Goodbye Hondroula, and thank you for all the memories. I will always remember you.

Of bread and ovens in Greece – Koulouri (Sesame Bread) recipe

DSCF0670nCooking and baking in Greece is often an elaborate affair in terms of the time required. While the dishes may seem pleasingly simple when served in a taverna, most Greek dishes require a long time simmering or slow braising in the oven or on the stovetop. Coming from a culture where quick cooking is the norm it initially shocked me when I perused through my first Greek cookbook that some dishes required an hour on the stove and then a further hour and a half in the oven. If you look through a Greek cookbook today you will find out the same thing – that most dishes involve long hours of preparation. The methods of cooking may be easy (think French cooking in comparison) but they require long periods of time for that special Greek taste and flavour.

In addition to the amount of time required to cook a main meal I was also appalled at the cost of using electricity and gas to run the oven for such extended periods of time! In a time of severe economic austerity I am sure many Greek households are watching their bills too although wanting to continue to savour homecooked food which is still cheaper than eating out.

In order to manage a balance between having slow cooked food and also quick stovetop meals there are several little things you can do to shorten cooking time. My main tips are to ensure that pieces are cut or chopped to smaller pieces (for instance it takes much longer to boil a whole potato than one cut into 6 pieces) and secondly if I am using the oven I make sure that I utilise it efficiently. For example I will bake a large tray of moussaka and freeze half of the tray for eating later on. If I am making cookies or breads I always make sure I bake a full tray. Any leftovers go in the freezer to be baked with other leftovers when I have collected a full tray of leftover breads and cookies. And generally, I try to avoid recipes that take a long long time to cook or try alternative ways of cooking a similar dish. If the recipe permits, the pressure cooker always comes in handy. Fortunately for my drachma cent counting ways, Greek dishes are excellent when kept for eating the next day or even frozen for later on.

Bread is a staple in Greece and is eaten at almost every meal. Until now I still haven’t figured out what a Greek breakfast is. The closest I can conclude is a coffee and a takeaway pastry like spinach pie or cheese pie. These pastries are filling and will keep you going well until lunch time. It is uncommon here to sit down to breakfast and usually the pies and coffees are consumed on the go. When hungry, a Greek might break off a chunk of bread to eat on the go. The bread that they usually buy has a thick crunchy crust. Zimoto (sourdough) bread or xoriatiko (village) bread are popular breads that Greeks buy everyday. White sliced bread is not commonly bought unless you are planning to make a toasted sandwich.Ā  As Greeks tend to buy bread daily, I often wondered what happened to leftovers as surely each family does not consume the entire loaf each day but now I stopped wondering as I realised that lots of animals (dogs, chickens, goats, donkeys etc) enjoy eating bread!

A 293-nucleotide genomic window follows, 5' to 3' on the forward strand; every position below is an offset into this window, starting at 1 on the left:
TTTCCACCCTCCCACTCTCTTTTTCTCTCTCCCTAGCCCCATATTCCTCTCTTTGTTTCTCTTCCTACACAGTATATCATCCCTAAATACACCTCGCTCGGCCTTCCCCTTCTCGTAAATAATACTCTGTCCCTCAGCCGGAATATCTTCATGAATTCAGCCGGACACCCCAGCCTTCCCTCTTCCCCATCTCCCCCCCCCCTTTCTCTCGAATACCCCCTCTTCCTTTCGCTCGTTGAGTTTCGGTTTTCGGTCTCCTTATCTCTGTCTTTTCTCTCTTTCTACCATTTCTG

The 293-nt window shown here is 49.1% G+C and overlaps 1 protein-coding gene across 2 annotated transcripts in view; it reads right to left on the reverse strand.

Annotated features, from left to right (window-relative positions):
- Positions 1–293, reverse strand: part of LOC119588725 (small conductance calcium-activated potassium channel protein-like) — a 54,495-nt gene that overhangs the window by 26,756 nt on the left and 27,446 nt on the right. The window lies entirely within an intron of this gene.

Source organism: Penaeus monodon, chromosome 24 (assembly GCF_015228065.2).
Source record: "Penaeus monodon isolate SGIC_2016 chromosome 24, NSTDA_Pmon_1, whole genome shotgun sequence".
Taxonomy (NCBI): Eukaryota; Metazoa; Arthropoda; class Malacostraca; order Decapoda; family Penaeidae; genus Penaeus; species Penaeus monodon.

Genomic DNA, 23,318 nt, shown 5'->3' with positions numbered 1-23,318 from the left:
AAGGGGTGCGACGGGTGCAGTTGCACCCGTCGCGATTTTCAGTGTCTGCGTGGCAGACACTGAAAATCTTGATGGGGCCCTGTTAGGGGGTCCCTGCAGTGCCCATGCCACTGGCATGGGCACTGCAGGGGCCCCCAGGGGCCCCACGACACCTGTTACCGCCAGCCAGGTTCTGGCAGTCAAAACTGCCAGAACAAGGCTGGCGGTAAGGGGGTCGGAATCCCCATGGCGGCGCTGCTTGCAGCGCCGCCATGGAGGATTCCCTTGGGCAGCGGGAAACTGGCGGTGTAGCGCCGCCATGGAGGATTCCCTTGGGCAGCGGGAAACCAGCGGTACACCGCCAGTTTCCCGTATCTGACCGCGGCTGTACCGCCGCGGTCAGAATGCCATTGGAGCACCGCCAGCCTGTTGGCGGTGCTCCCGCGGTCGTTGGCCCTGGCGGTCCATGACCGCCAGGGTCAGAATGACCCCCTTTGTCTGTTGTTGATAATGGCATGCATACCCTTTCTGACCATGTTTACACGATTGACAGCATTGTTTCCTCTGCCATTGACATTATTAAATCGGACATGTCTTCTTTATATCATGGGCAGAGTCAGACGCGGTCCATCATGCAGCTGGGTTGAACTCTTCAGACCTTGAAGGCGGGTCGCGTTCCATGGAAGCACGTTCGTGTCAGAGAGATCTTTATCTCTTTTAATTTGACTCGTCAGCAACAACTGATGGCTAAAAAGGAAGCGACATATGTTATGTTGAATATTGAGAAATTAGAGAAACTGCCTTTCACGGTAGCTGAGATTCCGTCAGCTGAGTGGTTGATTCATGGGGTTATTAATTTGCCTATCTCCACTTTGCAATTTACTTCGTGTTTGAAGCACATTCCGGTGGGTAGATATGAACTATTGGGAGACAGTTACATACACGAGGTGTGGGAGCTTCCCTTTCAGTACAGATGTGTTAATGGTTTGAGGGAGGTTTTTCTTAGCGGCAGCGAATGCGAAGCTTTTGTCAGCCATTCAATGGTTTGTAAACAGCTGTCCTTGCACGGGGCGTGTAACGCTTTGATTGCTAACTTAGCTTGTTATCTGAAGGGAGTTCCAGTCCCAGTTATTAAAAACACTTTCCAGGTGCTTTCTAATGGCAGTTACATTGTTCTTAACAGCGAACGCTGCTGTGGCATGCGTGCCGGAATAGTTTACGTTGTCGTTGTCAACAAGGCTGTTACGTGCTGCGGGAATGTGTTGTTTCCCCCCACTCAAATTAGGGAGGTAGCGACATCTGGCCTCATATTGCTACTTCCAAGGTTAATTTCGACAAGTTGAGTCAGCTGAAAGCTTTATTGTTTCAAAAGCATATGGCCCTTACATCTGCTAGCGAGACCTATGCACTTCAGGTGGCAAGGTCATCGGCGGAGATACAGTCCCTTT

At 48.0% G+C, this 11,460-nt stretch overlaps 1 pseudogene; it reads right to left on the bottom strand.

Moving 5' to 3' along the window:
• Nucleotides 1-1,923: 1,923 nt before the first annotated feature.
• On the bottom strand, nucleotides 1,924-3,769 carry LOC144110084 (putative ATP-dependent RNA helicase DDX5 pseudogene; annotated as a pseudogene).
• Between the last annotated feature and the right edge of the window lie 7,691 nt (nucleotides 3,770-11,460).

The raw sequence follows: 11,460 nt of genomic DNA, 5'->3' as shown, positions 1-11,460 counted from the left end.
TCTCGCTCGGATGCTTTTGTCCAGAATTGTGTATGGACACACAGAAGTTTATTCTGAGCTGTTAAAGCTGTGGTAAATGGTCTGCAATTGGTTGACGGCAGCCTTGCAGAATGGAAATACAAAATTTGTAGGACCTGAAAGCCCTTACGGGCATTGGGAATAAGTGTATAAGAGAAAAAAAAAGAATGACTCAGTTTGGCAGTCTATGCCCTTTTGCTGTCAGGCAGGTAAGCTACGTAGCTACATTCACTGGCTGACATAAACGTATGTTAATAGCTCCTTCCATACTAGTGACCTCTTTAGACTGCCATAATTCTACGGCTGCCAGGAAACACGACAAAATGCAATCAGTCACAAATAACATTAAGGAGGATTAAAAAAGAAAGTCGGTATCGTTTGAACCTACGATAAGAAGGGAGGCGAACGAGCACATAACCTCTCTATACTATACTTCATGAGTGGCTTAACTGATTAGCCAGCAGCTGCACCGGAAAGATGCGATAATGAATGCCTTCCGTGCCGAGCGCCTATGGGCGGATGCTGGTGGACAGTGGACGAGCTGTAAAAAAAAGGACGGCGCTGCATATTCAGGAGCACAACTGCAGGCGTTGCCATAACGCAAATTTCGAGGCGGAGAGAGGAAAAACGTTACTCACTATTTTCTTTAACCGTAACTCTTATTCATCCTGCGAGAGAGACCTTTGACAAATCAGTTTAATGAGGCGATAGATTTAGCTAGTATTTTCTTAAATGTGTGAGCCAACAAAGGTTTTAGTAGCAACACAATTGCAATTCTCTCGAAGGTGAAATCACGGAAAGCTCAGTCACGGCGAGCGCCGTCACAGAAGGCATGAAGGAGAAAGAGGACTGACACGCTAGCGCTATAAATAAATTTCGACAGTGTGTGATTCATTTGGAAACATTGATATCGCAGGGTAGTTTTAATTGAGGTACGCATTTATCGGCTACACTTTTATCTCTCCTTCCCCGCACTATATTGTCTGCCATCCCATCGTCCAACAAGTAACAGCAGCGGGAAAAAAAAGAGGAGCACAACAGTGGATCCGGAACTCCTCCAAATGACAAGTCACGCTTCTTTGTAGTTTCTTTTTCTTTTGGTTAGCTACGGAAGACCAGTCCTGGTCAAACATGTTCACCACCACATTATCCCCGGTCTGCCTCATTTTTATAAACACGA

I grew up eating sliced wholemeal bread and porridge oats everyday for breakfast. Since then I have always had to have something in my tummy for breakfast to start off the day. Here in Greece I find it really difficult to have a constant breakfast, so my daily breakfast is different every single day. Some days it is bread with homemade jam, some days a piece of pie and somedays it is a selection of fruit. Bread is commonly served at main meals too so that you can dip the bread into the delicious sauce accompanying your meal or to mop up the extra virgin olive oil left in the salad bowl. If you are not careful, you can put on alot of weight with all this bread eating!

From anecdotal evidence, I was told of how Greek society used to depend on communal ovens. Back in the day, most villages only had one oven which was either communal or belonged to the village baker. It was uncommon for people to have their own oven. The Greek housewives would take their casseroles and bread dough to the shared oven. This also proved to be a local gossiping hangout for the wives where they would share their news and perhaps discuss recipes. Once all the breads were cooked, then the casseroles would be put in to be slowly cooked in the embers of the fire. This explains why most Greek dishes were able to require long and slow simmering (despite poverty of the Greek villagers). They would not be able to afford their own oven, let alone the materials for building one and therefore it made far more sense to pool their resources for one oven which they could all use and they could all share the cost of using. In those days we would be talking about wood burning ovens so I imagine people would take turns to collect firewood, clean and maintain the oven, or pay a small fee to the owner for using it. Now compare this to the picture of every household in Greece firing up its electric oven for two hours per day plus half an hour for warming up to cook its main meal. Obviously, communal ovens made alot of sense (and still do).